Any mobile network which is enabled for UCS2 should be able to transmit the Geez characters, and any phone which is UCS2-capable should be able to display them successfully.

In practice that suggests the networks which already transmit non-Roman scripts, like Hindi or Arabic, will probably be able to transmit Amharic as well.

The phones are more problematical, but owners of recent-model handsets may find they can receive Amharic texts even if they do not themselves have a keypad which will send them.

Nokia eventually plans to sell five different models, but it has started with a basic model, the Nokia 1200, priced at around $50 - the same as a similar model without the Amharic keypad.

For smart young people around Addis Ababa, the plainness of this first model may be off-putting.

Some I spoke to were excited by the idea of Amharic messaging, impressed by the affordable price, but disappointed when they discovered the phone model was neither slim-line nor did it have Bluetooth or a built-in camera.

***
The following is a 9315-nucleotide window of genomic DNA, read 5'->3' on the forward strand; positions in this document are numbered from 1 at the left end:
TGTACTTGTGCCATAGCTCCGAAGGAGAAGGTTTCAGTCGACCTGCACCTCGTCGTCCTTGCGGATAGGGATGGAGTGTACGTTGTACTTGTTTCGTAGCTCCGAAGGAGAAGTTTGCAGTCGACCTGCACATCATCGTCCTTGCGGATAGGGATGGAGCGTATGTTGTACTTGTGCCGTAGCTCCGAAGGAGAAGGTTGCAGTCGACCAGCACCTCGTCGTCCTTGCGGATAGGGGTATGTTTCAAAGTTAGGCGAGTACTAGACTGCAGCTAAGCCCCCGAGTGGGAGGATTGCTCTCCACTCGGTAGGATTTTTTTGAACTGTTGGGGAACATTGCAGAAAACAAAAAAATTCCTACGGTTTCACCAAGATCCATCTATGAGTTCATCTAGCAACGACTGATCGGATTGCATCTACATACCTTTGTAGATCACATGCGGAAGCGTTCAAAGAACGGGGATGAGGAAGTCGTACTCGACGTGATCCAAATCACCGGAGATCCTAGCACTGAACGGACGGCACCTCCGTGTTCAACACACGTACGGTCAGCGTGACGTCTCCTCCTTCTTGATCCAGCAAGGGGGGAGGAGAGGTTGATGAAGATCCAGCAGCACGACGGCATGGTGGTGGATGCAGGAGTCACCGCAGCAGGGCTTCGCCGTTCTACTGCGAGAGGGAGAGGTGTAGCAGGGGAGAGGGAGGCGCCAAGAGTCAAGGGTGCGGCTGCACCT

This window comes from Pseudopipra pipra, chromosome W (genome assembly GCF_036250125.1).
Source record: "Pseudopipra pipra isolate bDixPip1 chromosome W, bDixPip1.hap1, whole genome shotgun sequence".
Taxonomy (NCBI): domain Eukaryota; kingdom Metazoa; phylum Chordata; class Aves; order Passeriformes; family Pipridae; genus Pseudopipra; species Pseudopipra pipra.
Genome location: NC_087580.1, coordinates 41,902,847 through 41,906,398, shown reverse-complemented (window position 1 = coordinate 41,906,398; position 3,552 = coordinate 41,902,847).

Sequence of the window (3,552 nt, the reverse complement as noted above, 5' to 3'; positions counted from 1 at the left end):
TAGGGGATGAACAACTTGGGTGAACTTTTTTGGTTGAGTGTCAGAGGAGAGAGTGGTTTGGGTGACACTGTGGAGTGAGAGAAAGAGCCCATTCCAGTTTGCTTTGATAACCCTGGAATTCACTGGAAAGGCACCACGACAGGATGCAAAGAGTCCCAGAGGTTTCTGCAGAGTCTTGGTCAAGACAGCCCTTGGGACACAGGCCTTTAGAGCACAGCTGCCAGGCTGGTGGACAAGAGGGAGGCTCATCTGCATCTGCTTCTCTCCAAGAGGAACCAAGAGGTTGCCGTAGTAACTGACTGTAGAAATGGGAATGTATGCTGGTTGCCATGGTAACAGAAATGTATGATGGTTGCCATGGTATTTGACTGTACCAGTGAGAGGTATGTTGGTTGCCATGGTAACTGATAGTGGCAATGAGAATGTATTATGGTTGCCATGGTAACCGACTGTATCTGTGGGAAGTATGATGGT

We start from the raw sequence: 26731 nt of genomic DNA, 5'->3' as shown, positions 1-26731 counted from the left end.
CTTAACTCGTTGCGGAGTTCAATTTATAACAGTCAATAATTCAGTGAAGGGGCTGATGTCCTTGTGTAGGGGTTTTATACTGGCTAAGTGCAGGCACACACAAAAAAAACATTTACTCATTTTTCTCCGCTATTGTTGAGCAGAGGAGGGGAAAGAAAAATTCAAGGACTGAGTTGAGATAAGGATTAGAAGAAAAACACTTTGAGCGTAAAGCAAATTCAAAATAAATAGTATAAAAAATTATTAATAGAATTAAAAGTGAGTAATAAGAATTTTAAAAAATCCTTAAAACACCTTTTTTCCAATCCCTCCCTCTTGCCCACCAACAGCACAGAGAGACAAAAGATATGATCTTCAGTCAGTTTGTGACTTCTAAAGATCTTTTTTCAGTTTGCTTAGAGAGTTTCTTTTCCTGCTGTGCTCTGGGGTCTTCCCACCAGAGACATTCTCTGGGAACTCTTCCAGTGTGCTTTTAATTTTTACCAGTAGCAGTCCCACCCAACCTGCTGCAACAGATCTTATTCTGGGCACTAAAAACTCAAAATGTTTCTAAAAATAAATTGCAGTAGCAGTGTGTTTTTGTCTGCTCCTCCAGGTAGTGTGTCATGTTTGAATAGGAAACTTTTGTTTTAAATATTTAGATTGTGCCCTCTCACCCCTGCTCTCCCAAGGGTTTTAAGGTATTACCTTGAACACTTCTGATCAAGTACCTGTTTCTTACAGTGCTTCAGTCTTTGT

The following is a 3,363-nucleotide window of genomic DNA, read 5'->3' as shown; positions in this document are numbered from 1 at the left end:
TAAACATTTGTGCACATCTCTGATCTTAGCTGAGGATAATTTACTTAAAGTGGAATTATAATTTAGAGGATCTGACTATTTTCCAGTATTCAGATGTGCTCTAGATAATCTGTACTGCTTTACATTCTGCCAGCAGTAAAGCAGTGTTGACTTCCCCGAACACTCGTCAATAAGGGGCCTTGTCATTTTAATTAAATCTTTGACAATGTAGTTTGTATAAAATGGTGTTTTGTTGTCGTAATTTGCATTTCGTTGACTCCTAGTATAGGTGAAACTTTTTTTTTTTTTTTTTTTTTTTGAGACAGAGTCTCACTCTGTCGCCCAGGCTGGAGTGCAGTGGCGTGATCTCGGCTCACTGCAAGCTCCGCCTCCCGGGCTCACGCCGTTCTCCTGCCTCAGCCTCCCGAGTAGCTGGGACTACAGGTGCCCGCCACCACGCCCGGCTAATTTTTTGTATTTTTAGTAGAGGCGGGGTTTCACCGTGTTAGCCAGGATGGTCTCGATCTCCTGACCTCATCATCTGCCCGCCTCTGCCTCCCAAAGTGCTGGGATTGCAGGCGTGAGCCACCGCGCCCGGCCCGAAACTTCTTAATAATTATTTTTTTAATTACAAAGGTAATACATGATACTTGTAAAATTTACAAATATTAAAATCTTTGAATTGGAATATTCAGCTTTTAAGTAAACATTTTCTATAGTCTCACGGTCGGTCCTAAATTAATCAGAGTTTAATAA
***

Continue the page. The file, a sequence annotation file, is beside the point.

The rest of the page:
For the moment Ethiopia Telecom does have its Unicode capability switched on, although at the moment it is describing the Amharic capability as "a trial service" in 50 selected sites.

If the new phones do catch on, they should be good business for Nokia.

Their prediction for the next two years is that 80% of new mobile phone subscriptions will be in the developing world - something like one million new customers a day.

With a relatively low mobile phone penetration so far, a population of more than 70 million people, and a large overseas diaspora, Ethiopia is seen as a big market opportunity.

Related Links

Nokia launches Amharic-based mobile phones

Ethiopia - Affordable connectivity for rural villages

December 10th, 2007

Ethiopia - Affordable connectivity for rural villages

By Kirubel Tadesse


Nokia Siemens, a joint venture of Siemens Communications and Nokia Networks Business Group, says that it is responding to people’s real needs and budgets by developing solutions and new business models to enable them get connected.